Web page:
Some of it is low self-esteem and consciousness of the way that my mental health issues sometimes result in my acting in a way that I don’t agree with and would not do if I was not undergoing stress of some kind.  Some of it is what I said before about not fitting in.  I don’t feel that I fit in to any of the communities I find myself on the fringes of.  I don’t feel a fully religious Jew because of my geeky Doctor Who fannishness, but sometimes I don’t feel that I belong in the fan community, which has a lot of vocal militant atheists.  Plus the laws of Shabbat and kashrut (dietary laws) make interacting with non-Jews difficult.  I won’t go to conventions on a Saturday and going anywhere with food is problematic (a problem at my depression group too, where I can’t go to the more social meetings, which are on Saturdays and often involve food).  Although the main thing keeping me from Doctor Who conventions is social anxiety.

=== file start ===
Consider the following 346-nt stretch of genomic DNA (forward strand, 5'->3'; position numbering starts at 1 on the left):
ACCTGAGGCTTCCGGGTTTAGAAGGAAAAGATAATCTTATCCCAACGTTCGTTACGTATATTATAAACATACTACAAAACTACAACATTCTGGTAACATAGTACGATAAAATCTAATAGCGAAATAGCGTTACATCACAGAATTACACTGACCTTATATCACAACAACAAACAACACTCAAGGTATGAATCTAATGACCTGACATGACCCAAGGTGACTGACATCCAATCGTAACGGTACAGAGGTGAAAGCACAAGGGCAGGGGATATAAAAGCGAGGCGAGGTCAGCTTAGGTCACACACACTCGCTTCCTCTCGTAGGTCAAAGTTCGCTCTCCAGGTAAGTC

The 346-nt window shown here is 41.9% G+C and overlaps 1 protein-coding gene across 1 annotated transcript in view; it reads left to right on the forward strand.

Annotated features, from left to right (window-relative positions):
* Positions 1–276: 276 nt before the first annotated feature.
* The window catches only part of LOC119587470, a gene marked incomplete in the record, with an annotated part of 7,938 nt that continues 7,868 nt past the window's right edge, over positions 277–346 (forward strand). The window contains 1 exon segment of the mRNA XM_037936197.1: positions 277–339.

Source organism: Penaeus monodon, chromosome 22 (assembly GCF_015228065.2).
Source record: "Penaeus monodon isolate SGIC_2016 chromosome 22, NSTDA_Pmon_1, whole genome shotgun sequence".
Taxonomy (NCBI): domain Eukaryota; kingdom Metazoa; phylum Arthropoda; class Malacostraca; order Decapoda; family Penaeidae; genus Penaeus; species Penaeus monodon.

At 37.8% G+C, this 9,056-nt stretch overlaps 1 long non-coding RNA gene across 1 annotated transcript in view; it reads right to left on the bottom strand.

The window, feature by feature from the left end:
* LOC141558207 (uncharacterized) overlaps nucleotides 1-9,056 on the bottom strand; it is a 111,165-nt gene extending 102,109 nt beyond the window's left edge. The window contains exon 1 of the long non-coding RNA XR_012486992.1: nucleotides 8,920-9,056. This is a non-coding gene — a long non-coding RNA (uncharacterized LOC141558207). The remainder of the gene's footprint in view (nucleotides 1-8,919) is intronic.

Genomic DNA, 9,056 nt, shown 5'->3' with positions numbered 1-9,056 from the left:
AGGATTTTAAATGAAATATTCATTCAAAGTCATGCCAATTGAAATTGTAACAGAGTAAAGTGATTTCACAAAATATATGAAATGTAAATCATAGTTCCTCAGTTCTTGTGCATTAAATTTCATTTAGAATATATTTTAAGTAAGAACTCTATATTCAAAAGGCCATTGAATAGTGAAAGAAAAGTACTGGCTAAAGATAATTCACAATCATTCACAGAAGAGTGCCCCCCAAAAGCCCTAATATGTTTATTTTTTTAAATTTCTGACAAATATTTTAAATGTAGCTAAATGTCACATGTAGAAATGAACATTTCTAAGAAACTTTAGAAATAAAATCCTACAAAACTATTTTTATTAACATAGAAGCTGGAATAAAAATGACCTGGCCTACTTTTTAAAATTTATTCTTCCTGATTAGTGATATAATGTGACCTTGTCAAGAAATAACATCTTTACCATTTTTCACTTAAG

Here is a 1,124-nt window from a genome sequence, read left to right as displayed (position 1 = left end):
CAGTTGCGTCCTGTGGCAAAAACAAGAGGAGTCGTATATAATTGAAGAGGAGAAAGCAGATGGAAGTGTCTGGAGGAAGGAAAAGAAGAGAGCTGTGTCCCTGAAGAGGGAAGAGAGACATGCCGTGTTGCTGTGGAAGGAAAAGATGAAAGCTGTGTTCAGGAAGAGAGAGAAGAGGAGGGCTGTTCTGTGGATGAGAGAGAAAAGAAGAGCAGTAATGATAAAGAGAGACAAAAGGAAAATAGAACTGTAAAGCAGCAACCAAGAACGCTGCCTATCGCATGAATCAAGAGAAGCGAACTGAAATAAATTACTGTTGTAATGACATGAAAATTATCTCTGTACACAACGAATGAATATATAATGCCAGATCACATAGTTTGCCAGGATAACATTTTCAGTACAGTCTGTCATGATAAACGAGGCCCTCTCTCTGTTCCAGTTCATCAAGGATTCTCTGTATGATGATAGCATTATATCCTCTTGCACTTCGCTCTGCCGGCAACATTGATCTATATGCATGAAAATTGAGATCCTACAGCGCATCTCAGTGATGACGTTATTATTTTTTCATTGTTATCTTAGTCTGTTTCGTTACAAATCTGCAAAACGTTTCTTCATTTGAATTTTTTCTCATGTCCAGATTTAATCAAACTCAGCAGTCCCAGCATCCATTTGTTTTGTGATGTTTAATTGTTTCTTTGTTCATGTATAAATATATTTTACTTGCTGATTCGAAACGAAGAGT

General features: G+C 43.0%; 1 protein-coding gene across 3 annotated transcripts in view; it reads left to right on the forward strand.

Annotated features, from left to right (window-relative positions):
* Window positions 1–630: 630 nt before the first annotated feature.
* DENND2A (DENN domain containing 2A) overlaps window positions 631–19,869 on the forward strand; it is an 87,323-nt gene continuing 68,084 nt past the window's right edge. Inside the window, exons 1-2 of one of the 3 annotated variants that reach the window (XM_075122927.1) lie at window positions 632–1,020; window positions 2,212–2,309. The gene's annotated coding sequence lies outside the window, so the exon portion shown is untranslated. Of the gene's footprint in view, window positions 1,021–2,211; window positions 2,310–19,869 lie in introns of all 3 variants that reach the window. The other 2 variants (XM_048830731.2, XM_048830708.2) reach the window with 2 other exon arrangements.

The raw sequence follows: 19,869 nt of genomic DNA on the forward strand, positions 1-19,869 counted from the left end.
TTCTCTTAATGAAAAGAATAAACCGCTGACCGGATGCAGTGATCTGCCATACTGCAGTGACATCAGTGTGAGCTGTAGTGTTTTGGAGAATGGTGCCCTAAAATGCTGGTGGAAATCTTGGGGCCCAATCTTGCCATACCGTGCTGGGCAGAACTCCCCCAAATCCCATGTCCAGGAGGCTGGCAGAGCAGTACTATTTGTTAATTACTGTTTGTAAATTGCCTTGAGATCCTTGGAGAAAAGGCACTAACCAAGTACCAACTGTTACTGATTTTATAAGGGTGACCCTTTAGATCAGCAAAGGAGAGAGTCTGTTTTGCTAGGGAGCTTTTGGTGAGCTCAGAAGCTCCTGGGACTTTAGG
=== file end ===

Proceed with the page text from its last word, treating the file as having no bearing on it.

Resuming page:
On an unrelated note, I spoke to my parents about getting guinea pigs.  My Dad felt I should go to a pet shop first and check I’m OK handling them, which makes sense.  My Mum was worried that I would be too depressed to care for pets or would neglect my job hunting if I was caring for them, which seemed a bit of a remote possibility.  I’m not sure if she’s completely happy with the idea.  Then again, I’m not sure how happy she needs to be, given that the guinea pigs would be in my room.  I probably do care too much about what my family think of me sometimes e.g. part of the reason I gave up on online dating was that my sister was so opposed to me doing it.  For what it’s worth, my rabbi mentor was really enthusiastic about my buying a pet and I trust his judgement on most things.